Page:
Dismiss Notice
Join Physics Forums Today!
The friendliest, high quality science and math community on the planet! Everyone who loves science is here!

Elements of the Theory of Functions and Functional Analysis

  1. Feb 14, 2009 #1
    I'm thinking about getting this book. I'm a physics major, and I think the only analysis course I'm required to take later as a prerequisite for graduate courses is Introduction to Complex Analysis. So far, I've taken Cal I-III and Linear Algebra. Differential Equations will probably be in the fall. Do I have enough knowledge so far to try to tackle this book for fun? Because I'm required to take so many courses for my physics major, I only need one more to get a math minor, which is what I'm doing.

    Last edited by a moderator: May 4, 2017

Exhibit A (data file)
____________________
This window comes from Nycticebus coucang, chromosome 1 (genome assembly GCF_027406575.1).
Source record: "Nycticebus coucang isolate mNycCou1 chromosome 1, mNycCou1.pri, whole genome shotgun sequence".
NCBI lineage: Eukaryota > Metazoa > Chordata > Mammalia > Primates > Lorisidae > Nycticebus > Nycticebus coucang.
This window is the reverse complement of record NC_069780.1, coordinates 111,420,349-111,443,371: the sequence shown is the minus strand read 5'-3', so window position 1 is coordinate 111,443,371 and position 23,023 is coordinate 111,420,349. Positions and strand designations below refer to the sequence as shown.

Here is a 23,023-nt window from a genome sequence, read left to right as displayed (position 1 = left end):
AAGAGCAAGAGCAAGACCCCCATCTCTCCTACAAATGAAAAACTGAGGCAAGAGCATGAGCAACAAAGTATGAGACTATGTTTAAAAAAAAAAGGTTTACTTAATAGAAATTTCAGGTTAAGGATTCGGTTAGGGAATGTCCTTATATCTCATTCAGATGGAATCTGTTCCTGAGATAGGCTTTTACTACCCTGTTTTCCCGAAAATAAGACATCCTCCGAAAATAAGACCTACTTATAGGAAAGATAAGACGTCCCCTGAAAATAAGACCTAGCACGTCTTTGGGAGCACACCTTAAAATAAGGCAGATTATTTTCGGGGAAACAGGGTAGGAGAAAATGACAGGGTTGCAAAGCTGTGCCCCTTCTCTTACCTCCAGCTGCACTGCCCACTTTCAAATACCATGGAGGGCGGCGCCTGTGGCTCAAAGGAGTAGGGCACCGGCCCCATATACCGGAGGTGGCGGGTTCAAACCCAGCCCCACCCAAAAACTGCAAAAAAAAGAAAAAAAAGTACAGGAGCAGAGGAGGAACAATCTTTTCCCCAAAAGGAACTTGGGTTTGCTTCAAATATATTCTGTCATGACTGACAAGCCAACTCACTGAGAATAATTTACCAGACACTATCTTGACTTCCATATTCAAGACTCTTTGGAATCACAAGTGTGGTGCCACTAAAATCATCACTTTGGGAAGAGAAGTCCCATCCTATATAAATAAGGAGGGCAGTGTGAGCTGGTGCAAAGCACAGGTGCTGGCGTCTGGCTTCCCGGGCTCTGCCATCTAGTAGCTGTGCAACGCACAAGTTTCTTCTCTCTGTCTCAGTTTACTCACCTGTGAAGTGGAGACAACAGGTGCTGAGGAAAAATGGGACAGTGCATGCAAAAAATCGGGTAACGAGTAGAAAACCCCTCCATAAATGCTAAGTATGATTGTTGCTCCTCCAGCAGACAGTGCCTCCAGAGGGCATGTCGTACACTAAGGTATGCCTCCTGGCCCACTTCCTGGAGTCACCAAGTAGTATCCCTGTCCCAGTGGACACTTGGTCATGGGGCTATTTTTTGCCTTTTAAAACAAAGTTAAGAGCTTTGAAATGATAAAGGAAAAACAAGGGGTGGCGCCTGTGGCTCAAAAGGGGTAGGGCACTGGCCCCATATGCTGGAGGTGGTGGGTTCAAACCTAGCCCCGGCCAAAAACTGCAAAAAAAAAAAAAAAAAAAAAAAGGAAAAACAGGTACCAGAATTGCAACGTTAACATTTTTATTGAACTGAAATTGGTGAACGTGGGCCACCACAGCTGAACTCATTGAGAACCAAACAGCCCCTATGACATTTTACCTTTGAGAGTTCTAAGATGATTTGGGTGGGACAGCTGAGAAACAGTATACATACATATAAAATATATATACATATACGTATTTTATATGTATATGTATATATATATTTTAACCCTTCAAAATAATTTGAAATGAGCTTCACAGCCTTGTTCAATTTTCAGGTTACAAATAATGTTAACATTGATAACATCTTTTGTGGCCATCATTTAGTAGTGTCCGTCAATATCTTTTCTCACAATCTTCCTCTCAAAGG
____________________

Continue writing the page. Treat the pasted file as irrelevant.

2. jcsd
  3. Feb 14, 2009 #2
    If I recall correctly, the book at hand (which I own) devotes the first two chapters to set theory and metric spaces, which is introductory analysis rather than what most would call functional analysis. Therefore, it makes sense that you would be able to use it without any problems, as long as you're dedicated to learning rigorous mathematics. If you haven't had a previous analysis course, you may be surprised at some of the material, because it takes more of an abstract approach and takes a lot of time to get adjusted to, but I think Kolmogorov/Fomin's approach is very reasonable for beginners.
  4. Feb 14, 2009 #3
    This would be my first introduction to analysis. Is analysis the fundamental ideas behind the formation of math, so to speak?
Share this great discussion with others via Reddit, Google+, Twitter, or Facebook